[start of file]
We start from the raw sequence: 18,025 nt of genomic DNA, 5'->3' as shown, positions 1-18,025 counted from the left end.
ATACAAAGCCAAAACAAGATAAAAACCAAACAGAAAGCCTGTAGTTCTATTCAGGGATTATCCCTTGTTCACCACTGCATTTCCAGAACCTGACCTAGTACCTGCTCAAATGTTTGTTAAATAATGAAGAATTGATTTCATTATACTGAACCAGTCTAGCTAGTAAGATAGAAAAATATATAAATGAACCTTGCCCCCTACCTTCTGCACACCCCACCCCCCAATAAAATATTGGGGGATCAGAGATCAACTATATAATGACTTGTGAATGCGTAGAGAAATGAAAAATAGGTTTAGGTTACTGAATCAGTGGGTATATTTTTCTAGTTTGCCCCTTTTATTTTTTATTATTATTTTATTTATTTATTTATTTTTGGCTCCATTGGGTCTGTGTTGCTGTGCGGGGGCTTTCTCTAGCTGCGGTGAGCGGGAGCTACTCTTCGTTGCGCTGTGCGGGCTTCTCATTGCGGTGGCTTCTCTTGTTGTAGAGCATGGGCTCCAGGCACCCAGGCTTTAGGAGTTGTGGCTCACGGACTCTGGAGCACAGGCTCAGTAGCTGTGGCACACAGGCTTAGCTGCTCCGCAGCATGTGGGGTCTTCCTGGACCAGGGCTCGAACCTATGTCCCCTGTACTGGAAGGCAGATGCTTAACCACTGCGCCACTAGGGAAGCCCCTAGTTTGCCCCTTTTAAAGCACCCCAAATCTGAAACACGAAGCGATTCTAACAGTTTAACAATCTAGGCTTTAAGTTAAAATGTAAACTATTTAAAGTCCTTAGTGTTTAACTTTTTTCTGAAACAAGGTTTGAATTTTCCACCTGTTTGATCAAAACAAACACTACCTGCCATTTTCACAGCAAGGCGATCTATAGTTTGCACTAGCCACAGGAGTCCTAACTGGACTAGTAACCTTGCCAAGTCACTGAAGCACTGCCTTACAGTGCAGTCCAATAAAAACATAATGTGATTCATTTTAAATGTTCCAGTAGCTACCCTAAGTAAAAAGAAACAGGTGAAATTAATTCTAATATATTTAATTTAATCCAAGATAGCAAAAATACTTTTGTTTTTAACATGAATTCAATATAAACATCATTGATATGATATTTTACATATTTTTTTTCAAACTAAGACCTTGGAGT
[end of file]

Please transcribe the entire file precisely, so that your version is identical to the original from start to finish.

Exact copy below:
We start from the raw sequence: 18,025 nt of genomic DNA, 5'->3' as shown, positions 1-18,025 counted from the left end.
ATACAAAGCCAAAACAAGATAAAAACCAAACAGAAAGCCTGTAGTTCTATTCAGGGATTATCCCTTGTTCACCACTGCATTTCCAGAACCTGACCTAGTACCTGCTCAAATGTTTGTTAAATAATGAAGAATTGATTTCATTATACTGAACCAGTCTAGCTAGTAAGATAGAAAAATATATAAATGAACCTTGCCCCCTACCTTCTGCACACCCCACCCCCCAATAAAATATTGGGGGATCAGAGATCAACTATATAATGACTTGTGAATGCGTAGAGAAATGAAAAATAGGTTTAGGTTACTGAATCAGTGGGTATATTTTTCTAGTTTGCCCCTTTTATTTTTTATTATTATTTTATTTATTTATTTATTTTTGGCTCCATTGGGTCTGTGTTGCTGTGCGGGGGCTTTCTCTAGCTGCGGTGAGCGGGAGCTACTCTTCGTTGCGCTGTGCGGGCTTCTCATTGCGGTGGCTTCTCTTGTTGTAGAGCATGGGCTCCAGGCACCCAGGCTTTAGGAGTTGTGGCTCACGGACTCTGGAGCACAGGCTCAGTAGCTGTGGCACACAGGCTTAGCTGCTCCGCAGCATGTGGGGTCTTCCTGGACCAGGGCTCGAACCTATGTCCCCTGTACTGGAAGGCAGATGCTTAACCACTGCGCCACTAGGGAAGCCCCTAGTTTGCCCCTTTTAAAGCACCCCAAATCTGAAACACGAAGCGATTCTAACAGTTTAACAATCTAGGCTTTAAGTTAAAATGTAAACTATTTAAAGTCCTTAGTGTTTAACTTTTTTCTGAAACAAGGTTTGAATTTTCCACCTGTTTGATCAAAACAAACACTACCTGCCATTTTCACAGCAAGGCGATCTATAGTTTGCACTAGCCACAGGAGTCCTAACTGGACTAGTAACCTTGCCAAGTCACTGAAGCACTGCCTTACAGTGCAGTCCAATAAAAACATAATGTGATTCATTTTAAATGTTCCAGTAGCTACCCTAAGTAAAAAGAAACAGGTGAAATTAATTCTAATATATTTAATTTAATCCAAGATAGCAAAAATACTTTTGTTTTTAACATGAATTCAATATAAACATCATTGATATGATATTTTACATATTTTTTTTCAAACTAAGACCTTGGAGT